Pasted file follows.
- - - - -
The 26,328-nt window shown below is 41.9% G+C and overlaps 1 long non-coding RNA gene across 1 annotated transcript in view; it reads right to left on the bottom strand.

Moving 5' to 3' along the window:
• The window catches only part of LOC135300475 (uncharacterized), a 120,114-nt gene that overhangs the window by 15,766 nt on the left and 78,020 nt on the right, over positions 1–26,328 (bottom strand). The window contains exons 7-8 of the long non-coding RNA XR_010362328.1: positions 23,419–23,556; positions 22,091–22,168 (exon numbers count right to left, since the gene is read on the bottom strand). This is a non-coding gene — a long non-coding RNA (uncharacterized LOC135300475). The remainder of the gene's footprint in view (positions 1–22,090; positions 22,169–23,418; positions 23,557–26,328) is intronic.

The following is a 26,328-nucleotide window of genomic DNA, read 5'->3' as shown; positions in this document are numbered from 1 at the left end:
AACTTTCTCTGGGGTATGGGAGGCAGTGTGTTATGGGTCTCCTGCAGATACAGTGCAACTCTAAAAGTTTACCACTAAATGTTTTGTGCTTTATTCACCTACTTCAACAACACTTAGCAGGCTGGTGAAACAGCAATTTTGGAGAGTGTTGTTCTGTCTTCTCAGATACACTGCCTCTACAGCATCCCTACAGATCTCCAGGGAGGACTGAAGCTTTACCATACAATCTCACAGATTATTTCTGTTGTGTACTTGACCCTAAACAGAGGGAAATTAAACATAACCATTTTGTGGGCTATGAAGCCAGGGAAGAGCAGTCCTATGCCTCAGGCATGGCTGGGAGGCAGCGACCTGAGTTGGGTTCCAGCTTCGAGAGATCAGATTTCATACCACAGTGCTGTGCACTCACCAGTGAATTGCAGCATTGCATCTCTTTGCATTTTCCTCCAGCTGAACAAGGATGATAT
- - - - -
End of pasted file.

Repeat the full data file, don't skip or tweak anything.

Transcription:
The 26,328-nt window shown below is 41.9% G+C and overlaps 1 long non-coding RNA gene across 1 annotated transcript in view; it reads right to left on the bottom strand.

Moving 5' to 3' along the window:
• The window catches only part of LOC135300475 (uncharacterized), a 120,114-nt gene that overhangs the window by 15,766 nt on the left and 78,020 nt on the right, over positions 1–26,328 (bottom strand). The window contains exons 7-8 of the long non-coding RNA XR_010362328.1: positions 23,419–23,556; positions 22,091–22,168 (exon numbers count right to left, since the gene is read on the bottom strand). This is a non-coding gene — a long non-coding RNA (uncharacterized LOC135300475). The remainder of the gene's footprint in view (positions 1–22,090; positions 22,169–23,418; positions 23,557–26,328) is intronic.

The following is a 26,328-nucleotide window of genomic DNA, read 5'->3' as shown; positions in this document are numbered from 1 at the left end:
AACTTTCTCTGGGGTATGGGAGGCAGTGTGTTATGGGTCTCCTGCAGATACAGTGCAACTCTAAAAGTTTACCACTAAATGTTTTGTGCTTTATTCACCTACTTCAACAACACTTAGCAGGCTGGTGAAACAGCAATTTTGGAGAGTGTTGTTCTGTCTTCTCAGATACACTGCCTCTACAGCATCCCTACAGATCTCCAGGGAGGACTGAAGCTTTACCATACAATCTCACAGATTATTTCTGTTGTGTACTTGACCCTAAACAGAGGGAAATTAAACATAACCATTTTGTGGGCTATGAAGCCAGGGAAGAGCAGTCCTATGCCTCAGGCATGGCTGGGAGGCAGCGACCTGAGTTGGGTTCCAGCTTCGAGAGATCAGATTTCATACCACAGTGCTGTGCACTCACCAGTGAATTGCAGCATTGCATCTCTTTGCATTTTCCTCCAGCTGAACAAGGATGATAT